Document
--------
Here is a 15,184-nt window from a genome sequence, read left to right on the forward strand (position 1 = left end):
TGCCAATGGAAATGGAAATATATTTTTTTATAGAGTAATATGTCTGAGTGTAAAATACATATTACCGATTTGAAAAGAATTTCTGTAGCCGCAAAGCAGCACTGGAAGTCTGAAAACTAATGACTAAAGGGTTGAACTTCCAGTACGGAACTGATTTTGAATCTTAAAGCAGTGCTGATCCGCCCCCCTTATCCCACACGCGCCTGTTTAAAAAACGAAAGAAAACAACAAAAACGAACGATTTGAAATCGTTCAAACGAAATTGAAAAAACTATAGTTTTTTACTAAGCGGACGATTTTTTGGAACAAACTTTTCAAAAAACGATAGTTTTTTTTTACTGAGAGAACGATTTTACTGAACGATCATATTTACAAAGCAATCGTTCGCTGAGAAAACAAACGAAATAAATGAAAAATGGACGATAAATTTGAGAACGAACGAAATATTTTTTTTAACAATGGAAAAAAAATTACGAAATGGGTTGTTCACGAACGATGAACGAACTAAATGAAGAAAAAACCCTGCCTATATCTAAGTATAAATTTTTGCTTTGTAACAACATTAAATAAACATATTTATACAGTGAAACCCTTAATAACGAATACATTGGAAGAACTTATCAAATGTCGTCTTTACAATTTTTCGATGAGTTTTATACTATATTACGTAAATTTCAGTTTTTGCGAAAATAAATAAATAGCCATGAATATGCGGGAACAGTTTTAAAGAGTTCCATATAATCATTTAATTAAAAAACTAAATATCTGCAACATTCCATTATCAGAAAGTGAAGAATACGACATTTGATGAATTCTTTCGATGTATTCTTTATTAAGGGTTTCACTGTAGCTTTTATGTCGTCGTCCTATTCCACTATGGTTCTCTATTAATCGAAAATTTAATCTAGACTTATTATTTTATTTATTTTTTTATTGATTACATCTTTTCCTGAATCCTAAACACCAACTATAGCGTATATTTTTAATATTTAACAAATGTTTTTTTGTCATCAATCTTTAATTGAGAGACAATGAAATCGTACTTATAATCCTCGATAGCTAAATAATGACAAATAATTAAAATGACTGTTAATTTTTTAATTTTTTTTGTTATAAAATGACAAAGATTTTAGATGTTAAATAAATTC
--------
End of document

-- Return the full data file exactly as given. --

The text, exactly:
Here is a 15,184-nt window from a genome sequence, read left to right on the forward strand (position 1 = left end):
TGCCAATGGAAATGGAAATATATTTTTTTATAGAGTAATATGTCTGAGTGTAAAATACATATTACCGATTTGAAAAGAATTTCTGTAGCCGCAAAGCAGCACTGGAAGTCTGAAAACTAATGACTAAAGGGTTGAACTTCCAGTACGGAACTGATTTTGAATCTTAAAGCAGTGCTGATCCGCCCCCCTTATCCCACACGCGCCTGTTTAAAAAACGAAAGAAAACAACAAAAACGAACGATTTGAAATCGTTCAAACGAAATTGAAAAAACTATAGTTTTTTACTAAGCGGACGATTTTTTGGAACAAACTTTTCAAAAAACGATAGTTTTTTTTTACTGAGAGAACGATTTTACTGAACGATCATATTTACAAAGCAATCGTTCGCTGAGAAAACAAACGAAATAAATGAAAAATGGACGATAAATTTGAGAACGAACGAAATATTTTTTTTAACAATGGAAAAAAAATTACGAAATGGGTTGTTCACGAACGATGAACGAACTAAATGAAGAAAAAACCCTGCCTATATCTAAGTATAAATTTTTGCTTTGTAACAACATTAAATAAACATATTTATACAGTGAAACCCTTAATAACGAATACATTGGAAGAACTTATCAAATGTCGTCTTTACAATTTTTCGATGAGTTTTATACTATATTACGTAAATTTCAGTTTTTGCGAAAATAAATAAATAGCCATGAATATGCGGGAACAGTTTTAAAGAGTTCCATATAATCATTTAATTAAAAAACTAAATATCTGCAACATTCCATTATCAGAAAGTGAAGAATACGACATTTGATGAATTCTTTCGATGTATTCTTTATTAAGGGTTTCACTGTAGCTTTTATGTCGTCGTCCTATTCCACTATGGTTCTCTATTAATCGAAAATTTAATCTAGACTTATTATTTTATTTATTTTTTTATTGATTACATCTTTTCCTGAATCCTAAACACCAACTATAGCGTATATTTTTAATATTTAACAAATGTTTTTTTGTCATCAATCTTTAATTGAGAGACAATGAAATCGTACTTATAATCCTCGATAGCTAAATAATGACAAATAATTAAAATGACTGTTAATTTTTTAATTTTTTTTGTTATAAAATGACAAAGATTTTAGATGTTAAATAAATTC